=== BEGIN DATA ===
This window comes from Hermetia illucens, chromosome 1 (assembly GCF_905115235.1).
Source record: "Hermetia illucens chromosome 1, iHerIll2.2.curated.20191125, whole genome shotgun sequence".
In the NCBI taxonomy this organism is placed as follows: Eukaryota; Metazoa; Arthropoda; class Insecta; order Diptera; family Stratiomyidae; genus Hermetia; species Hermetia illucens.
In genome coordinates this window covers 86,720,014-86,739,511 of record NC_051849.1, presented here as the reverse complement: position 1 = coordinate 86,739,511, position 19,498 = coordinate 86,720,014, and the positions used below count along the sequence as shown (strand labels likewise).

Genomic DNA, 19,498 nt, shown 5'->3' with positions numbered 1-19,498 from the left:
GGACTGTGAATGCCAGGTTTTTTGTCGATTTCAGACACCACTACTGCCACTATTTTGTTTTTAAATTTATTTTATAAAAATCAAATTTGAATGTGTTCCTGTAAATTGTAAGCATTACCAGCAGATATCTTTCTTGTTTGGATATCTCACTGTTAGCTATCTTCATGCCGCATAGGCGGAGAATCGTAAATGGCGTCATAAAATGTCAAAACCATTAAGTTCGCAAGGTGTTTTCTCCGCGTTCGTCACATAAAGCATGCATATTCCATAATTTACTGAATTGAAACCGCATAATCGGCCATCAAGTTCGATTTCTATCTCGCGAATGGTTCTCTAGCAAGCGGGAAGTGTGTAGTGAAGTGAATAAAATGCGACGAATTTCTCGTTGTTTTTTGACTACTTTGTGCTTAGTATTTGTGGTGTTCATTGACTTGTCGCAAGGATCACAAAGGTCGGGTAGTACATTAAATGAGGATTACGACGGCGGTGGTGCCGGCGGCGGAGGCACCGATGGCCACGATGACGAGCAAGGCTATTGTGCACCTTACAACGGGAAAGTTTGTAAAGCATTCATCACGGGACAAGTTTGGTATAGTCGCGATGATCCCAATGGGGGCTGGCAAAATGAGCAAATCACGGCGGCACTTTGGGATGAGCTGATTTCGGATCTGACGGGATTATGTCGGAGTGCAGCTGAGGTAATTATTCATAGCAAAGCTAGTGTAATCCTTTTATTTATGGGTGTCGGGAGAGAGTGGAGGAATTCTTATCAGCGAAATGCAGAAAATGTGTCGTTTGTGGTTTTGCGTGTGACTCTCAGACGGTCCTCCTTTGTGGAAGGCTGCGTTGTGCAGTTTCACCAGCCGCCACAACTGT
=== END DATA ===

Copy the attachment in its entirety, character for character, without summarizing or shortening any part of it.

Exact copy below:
This window comes from Hermetia illucens, chromosome 1 (assembly GCF_905115235.1).
Source record: "Hermetia illucens chromosome 1, iHerIll2.2.curated.20191125, whole genome shotgun sequence".
In the NCBI taxonomy this organism is placed as follows: Eukaryota; Metazoa; Arthropoda; class Insecta; order Diptera; family Stratiomyidae; genus Hermetia; species Hermetia illucens.
In genome coordinates this window covers 86,720,014-86,739,511 of record NC_051849.1, presented here as the reverse complement: position 1 = coordinate 86,739,511, position 19,498 = coordinate 86,720,014, and the positions used below count along the sequence as shown (strand labels likewise).

Genomic DNA, 19,498 nt, shown 5'->3' with positions numbered 1-19,498 from the left:
GGACTGTGAATGCCAGGTTTTTTGTCGATTTCAGACACCACTACTGCCACTATTTTGTTTTTAAATTTATTTTATAAAAATCAAATTTGAATGTGTTCCTGTAAATTGTAAGCATTACCAGCAGATATCTTTCTTGTTTGGATATCTCACTGTTAGCTATCTTCATGCCGCATAGGCGGAGAATCGTAAATGGCGTCATAAAATGTCAAAACCATTAAGTTCGCAAGGTGTTTTCTCCGCGTTCGTCACATAAAGCATGCATATTCCATAATTTACTGAATTGAAACCGCATAATCGGCCATCAAGTTCGATTTCTATCTCGCGAATGGTTCTCTAGCAAGCGGGAAGTGTGTAGTGAAGTGAATAAAATGCGACGAATTTCTCGTTGTTTTTTGACTACTTTGTGCTTAGTATTTGTGGTGTTCATTGACTTGTCGCAAGGATCACAAAGGTCGGGTAGTACATTAAATGAGGATTACGACGGCGGTGGTGCCGGCGGCGGAGGCACCGATGGCCACGATGACGAGCAAGGCTATTGTGCACCTTACAACGGGAAAGTTTGTAAAGCATTCATCACGGGACAAGTTTGGTATAGTCGCGATGATCCCAATGGGGGCTGGCAAAATGAGCAAATCACGGCGGCACTTTGGGATGAGCTGATTTCGGATCTGACGGGATTATGTCGGAGTGCAGCTGAGGTAATTATTCATAGCAAAGCTAGTGTAATCCTTTTATTTATGGGTGTCGGGAGAGAGTGGAGGAATTCTTATCAGCGAAATGCAGAAAATGTGTCGTTTGTGGTTTTGCGTGTGACTCTCAGACGGTCCTCCTTTGTGGAAGGCTGCGTTGTGCAGTTTCACCAGCCGCCACAACTGT